Finished this painting a couple of weeks ago. Not sure if this would be considered NSFW, please let me know if it is and I can change the tag.
I also have a timelapse video of this painting here for those interested >> https://youtu.be/ZDR2pZJHQqE
I'm thinking about a Hardboard as a 2nd board. My parents live near a fjord/ balticsea so it would make sense to have a board there an my iSUP at my home to use it on lakes here - carrying that bag on the train is not so much fun.
I started SUP last year, this year I had only a 2 weeks in Summer and about 3 weekends to practice (covid 19 stopped me to visit my parents more often :( ) - so I still count myself as a beginner.
So, at the moment I have a Fanatic Fly Air 10'4". The board is okay, could be a little more agile
I am 174 cm / 5ft9in and weight 75kg / 165,3467 lbs
I want an allroundboard with a windsurf funktion - I don`t need to be super fast with the windsurffunction, an extra windsurfboard would not worth it.
What I found was the Mistral Fiji 10 9, what you think of it? Would that be okay? Or would you recommend something else?
I have an electronic gizmo that I'd like to hide behind a panel. But the gizmo has a gauge or meter that I'd like to keep an eye one. Kind of like this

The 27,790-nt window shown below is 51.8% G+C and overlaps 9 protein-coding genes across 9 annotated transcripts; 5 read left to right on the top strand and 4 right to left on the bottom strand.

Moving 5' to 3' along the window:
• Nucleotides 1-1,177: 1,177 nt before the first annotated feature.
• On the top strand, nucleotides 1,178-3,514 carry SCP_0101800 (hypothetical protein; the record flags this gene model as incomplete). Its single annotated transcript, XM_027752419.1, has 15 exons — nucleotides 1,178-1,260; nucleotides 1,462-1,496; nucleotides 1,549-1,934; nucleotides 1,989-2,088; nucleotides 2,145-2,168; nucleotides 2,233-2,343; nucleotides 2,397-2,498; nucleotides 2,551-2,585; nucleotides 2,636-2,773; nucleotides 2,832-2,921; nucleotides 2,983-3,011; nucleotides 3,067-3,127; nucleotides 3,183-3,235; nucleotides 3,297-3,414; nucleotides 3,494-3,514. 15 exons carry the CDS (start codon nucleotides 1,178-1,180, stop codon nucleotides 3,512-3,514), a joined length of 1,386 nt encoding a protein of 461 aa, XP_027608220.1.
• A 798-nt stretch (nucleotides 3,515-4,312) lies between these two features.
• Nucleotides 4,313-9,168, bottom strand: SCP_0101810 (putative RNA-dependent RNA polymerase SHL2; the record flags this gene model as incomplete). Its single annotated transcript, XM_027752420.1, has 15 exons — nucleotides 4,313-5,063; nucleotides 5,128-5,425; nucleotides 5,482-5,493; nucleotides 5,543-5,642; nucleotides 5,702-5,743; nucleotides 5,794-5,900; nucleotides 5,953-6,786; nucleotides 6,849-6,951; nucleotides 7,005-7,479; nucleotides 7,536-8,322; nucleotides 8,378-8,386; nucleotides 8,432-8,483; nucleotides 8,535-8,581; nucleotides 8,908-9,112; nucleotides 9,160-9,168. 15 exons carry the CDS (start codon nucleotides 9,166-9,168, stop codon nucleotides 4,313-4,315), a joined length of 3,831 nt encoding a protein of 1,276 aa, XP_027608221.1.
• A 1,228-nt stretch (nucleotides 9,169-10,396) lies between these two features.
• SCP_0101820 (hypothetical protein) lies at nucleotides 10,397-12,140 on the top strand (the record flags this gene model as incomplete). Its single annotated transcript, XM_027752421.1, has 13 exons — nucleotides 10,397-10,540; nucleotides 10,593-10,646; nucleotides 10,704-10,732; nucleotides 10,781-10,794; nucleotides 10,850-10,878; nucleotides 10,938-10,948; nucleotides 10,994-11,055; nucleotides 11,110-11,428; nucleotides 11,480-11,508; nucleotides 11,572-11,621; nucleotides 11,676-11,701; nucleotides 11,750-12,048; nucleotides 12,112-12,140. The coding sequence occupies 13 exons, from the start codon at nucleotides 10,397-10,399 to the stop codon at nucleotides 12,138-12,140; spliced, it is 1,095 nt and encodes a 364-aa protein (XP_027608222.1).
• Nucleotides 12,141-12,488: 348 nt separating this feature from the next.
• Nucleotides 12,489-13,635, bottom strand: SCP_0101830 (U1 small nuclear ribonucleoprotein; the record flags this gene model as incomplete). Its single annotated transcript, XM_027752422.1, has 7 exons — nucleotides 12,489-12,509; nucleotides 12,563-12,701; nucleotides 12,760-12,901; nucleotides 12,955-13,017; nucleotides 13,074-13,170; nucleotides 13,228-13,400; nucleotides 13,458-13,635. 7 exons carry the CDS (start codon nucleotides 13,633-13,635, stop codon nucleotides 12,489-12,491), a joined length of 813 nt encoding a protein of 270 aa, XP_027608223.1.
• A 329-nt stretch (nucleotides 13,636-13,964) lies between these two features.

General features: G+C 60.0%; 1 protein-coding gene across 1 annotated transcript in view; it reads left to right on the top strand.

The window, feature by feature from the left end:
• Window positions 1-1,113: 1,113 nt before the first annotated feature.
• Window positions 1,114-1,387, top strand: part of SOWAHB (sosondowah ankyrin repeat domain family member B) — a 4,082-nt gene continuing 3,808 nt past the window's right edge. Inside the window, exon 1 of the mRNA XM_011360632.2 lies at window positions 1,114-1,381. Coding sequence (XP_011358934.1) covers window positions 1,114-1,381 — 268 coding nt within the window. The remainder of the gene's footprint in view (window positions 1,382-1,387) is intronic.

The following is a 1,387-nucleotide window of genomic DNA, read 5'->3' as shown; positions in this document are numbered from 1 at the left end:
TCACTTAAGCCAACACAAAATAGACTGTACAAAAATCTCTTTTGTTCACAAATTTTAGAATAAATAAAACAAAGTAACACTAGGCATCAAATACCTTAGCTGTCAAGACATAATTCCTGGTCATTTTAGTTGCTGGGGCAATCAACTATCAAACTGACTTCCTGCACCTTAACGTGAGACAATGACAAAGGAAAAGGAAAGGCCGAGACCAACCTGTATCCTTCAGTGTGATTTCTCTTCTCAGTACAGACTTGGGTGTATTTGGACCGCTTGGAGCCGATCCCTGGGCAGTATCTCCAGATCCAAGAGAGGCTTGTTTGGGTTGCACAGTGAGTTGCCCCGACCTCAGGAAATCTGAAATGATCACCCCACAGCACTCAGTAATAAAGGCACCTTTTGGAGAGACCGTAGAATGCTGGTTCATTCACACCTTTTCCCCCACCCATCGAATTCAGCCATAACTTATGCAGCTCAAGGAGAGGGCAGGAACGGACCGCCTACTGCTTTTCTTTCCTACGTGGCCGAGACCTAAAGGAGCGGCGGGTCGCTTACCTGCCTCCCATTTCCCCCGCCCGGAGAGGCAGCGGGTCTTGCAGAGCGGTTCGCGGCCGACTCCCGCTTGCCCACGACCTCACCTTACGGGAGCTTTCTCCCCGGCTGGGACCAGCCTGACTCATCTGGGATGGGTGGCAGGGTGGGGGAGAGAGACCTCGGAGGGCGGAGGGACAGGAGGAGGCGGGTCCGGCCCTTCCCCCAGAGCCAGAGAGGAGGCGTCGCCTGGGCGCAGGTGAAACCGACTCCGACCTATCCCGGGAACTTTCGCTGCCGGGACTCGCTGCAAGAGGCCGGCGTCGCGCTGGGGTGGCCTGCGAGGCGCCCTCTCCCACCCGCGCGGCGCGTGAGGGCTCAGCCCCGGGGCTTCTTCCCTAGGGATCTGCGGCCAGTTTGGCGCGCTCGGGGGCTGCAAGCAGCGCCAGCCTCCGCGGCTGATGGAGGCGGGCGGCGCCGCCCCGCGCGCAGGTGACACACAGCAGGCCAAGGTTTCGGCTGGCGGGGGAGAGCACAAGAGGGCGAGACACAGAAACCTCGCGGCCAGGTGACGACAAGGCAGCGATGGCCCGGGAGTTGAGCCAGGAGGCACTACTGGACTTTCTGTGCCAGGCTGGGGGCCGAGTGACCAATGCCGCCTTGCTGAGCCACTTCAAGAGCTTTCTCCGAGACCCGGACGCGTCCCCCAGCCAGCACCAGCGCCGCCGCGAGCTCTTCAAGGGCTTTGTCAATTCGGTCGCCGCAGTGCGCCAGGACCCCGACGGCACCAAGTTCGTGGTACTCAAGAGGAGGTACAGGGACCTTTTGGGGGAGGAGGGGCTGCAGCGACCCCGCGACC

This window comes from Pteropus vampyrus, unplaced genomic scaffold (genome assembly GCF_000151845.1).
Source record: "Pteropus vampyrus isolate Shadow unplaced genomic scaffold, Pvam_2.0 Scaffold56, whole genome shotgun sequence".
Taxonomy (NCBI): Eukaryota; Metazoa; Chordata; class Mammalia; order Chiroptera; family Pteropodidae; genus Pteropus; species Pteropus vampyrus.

I'd like to cut a nice-looking square hole to match the display. What tools and techniques should I used to do this? I have a drill, a jigsaw, and sandpaper at my disposal.
I'm thinking I'd should drill 4 holes at the corner and try to cut straight lines between the holes.
I've done this before when I didn't have to care about the final appearance. But I recall thinking that if I were to try to hit the outside circumference of each hole, that it'd be pretty hard.
To be safe, I could try to "miss" on the inside but that'd then need a lot of sanding. If I miss on the outside...game over.
Could a router help? I don't have one but this could be a reason to get one. :-)
Before you laugh at the idea, hear me out.
Im building about 75' of 8' tall garage shelves, mostly for for general purpose storage but will include tools and paint etc.
Normally I would just default to osb or a cheap plywood for the construction of the shelves- but with how expensive wood is right now (~$30 a sheet of osb) I'm considering using other materials with smaller spans.
According to the specs, the modulus of rupture is 9,000 psi for a 3/8 panel - which built on a 12" span would give me an working load of ~150 lbs per section . Which should be more than enough for all but the bottom shelf.
I know the construction would be annoying, but the cost savings is pretty dramatic (~60%). And with the size of my project the difference is pretty staggering.
On paper the math works out, but I want it to work in real life.